He added that the the sewer likely dated back to the 1920s. Modern sewers, he said, are made of concrete. The sewer is representative of others downtown and through the city's east end.

Sewers are replaced but only when they fail, Solomon said.

The city cannot act more proactively to replace them, Tim Solomon said.

A list of projects for storm drains, sewers and water infrastructure within the city does exist, but priorities change each year.

"So it's hard to ever get down that list," he said.

A part of the Bullhook drainage project was also looked at on the tour.

Solomon led the crowd to the area in front of the Department of Natural Resources and Conservation office on Sixth Avenue, where a large portion of the street had caved in. Some metal grating was all that covered the hole as water flowed beneath.

Solomon said that the hole is one phase of the larger Bullhook Drainage project aimed at upgrading the storm drain beneath parts of the city.

The Bullhook drainage is a creek that starts at Saddle Butte and runs into the city on the south edge of Havre and winds through the city.

In October 2013 sections if the street and sidewalk above the drainage began collapsing, revealing the deterioration of the system.

The project is being funded with a $500,000 Treasure State Endowment Program, a loan and city funds.

Last year, Kinkaid Civil Construction of Mesa, Arizona, received a contract for the project in 2016. Kinkaid later pulled out of the project, and the company and city are now in arbitration about the contract.

Solomon said that the first phase of the project is just one part. He said a lot of silt needs to be cleared out of the system, and the gate of a dam at the head of the system needs to be repaired.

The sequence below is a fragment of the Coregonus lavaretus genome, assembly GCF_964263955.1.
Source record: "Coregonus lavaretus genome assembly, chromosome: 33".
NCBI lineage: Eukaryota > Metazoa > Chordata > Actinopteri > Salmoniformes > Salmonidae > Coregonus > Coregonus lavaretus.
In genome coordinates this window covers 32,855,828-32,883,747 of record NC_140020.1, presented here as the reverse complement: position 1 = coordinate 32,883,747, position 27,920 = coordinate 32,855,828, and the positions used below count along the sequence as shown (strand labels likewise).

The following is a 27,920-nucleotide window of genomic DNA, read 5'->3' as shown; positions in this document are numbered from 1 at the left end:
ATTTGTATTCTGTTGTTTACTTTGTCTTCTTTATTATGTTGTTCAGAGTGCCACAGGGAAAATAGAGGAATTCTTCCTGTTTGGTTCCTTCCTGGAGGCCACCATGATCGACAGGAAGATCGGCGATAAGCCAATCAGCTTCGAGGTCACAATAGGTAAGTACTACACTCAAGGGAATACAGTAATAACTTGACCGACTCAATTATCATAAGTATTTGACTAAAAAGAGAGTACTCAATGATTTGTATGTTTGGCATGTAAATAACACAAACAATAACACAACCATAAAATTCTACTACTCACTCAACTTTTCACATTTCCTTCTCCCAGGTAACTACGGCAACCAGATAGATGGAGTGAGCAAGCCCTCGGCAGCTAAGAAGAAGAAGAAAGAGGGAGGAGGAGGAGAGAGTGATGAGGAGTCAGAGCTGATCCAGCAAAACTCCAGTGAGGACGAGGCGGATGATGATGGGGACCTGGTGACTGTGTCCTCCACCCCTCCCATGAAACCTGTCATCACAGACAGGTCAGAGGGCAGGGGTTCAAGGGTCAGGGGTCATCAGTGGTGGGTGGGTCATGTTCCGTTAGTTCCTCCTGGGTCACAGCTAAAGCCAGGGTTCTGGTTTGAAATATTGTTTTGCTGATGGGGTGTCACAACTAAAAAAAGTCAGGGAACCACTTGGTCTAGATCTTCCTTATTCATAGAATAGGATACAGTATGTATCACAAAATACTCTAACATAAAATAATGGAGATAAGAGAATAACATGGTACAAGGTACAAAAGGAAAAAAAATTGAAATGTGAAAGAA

Lotton, owner of Lotton Construction, asked, since several attempts to pass an infrastructure bill have failed, if there was a better chance of getting projects funded if the Legislature took up funding for projects through several different bills rather than one.

Some lawmakers, he said, have voted against the larger bills because they include funding for some projects such as the renovation of Montana State University's Romney Hall- that he said are seen as lacking merit.

The process of getting an infrastructure bill that can pass is a political tug of war, James said. He said a lot of work has been done to try and convince what James called hard-core fiscal conservatives that bonding is a legitimate tool to fund infrastructure, especially with interest rates as low as they are.

He said that in the last legislative session, state Rep. Mike Cuffe, R-Eureka, proposed a bill included $30 million for wastewater projects, but did not include funding for Romney Hall and other projects that have been sticking points in past infrastructure bills.

However the bill fell short of the 67 needed to authorize state bonding.

James said that not enough Democrats backed the bill for it to pass.

Another bill that included funding for Romney Hall and other projects was later introduced in the Senate and also fell short of the votes needed to authorize bonding.

James said he thinks it is time to take a new approach.

"In my opinion, it is insanity to keep floating the same bonding bill, with all these projects," he said. "We have to do it differently."

Havre Daily News/Colin Thompson

The Legislature needs to decide what is going to be included in an infrastructure bonding bill and what other projects should be included in their own stand alone bills or through a public private partnership, James said.

In the 2019 legislative session, James said, he and his group will be working to maintain revenue to cities for police and fire services as well as basic infrastructure maintenance.

He said that his group will also have to push back against some talk of repealing an increase in the state's gas tax that passed in 2017.

House Bill 473 incrementally raises the state's gas tax by six cents over six years. The bill also increases the tax on specialty fuels by two cents and aviation fuels by four cents.

A portion of that money is then used to help fund city and county infrastructure projects that can provide matching funds.